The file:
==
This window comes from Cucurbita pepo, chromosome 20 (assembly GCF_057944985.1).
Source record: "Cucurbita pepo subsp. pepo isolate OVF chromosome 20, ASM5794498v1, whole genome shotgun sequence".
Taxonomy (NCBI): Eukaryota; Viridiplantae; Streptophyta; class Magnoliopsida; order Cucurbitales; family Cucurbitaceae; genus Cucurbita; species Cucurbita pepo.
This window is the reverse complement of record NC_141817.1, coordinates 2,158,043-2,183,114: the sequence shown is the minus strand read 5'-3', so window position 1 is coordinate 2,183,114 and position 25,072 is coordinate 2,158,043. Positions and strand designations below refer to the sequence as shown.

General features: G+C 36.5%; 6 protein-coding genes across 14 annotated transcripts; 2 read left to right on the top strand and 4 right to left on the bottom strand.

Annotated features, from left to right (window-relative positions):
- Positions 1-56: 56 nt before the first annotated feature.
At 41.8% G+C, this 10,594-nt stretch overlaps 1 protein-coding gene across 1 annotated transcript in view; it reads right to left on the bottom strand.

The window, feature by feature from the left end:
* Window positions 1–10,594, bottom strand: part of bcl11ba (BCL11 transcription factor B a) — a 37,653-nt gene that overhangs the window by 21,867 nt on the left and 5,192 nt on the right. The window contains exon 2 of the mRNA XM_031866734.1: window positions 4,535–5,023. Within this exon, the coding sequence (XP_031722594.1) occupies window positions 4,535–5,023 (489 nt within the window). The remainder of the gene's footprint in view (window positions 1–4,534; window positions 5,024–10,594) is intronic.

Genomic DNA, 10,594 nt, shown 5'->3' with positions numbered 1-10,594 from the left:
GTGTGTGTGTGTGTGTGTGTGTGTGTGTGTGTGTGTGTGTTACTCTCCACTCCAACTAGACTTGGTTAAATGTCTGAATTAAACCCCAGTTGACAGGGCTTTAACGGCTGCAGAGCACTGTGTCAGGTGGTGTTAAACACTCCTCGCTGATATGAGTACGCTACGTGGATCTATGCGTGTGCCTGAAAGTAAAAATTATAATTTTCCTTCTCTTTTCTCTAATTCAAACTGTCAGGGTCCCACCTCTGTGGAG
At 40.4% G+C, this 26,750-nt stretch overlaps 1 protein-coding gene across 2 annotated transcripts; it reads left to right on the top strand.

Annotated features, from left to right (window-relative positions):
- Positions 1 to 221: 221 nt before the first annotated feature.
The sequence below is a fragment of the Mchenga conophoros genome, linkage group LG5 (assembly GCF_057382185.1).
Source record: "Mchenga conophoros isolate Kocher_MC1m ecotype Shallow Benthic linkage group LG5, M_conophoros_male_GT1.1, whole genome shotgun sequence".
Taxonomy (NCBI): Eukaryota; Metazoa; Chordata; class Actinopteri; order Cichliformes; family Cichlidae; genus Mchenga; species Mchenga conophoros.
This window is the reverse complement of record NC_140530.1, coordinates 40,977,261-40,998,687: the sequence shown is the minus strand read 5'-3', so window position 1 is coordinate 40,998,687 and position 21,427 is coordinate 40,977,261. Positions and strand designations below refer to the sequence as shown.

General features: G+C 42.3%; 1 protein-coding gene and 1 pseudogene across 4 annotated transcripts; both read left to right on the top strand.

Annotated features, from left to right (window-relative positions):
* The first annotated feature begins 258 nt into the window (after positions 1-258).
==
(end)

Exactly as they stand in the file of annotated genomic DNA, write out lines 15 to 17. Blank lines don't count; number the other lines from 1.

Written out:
- Positions 1 to 221: 221 nt before the first annotated feature.
The sequence below is a fragment of the Mchenga conophoros genome, linkage group LG5 (assembly GCF_057382185.1).
Source record: "Mchenga conophoros isolate Kocher_MC1m ecotype Shallow Benthic linkage group LG5, M_conophoros_male_GT1.1, whole genome shotgun sequence".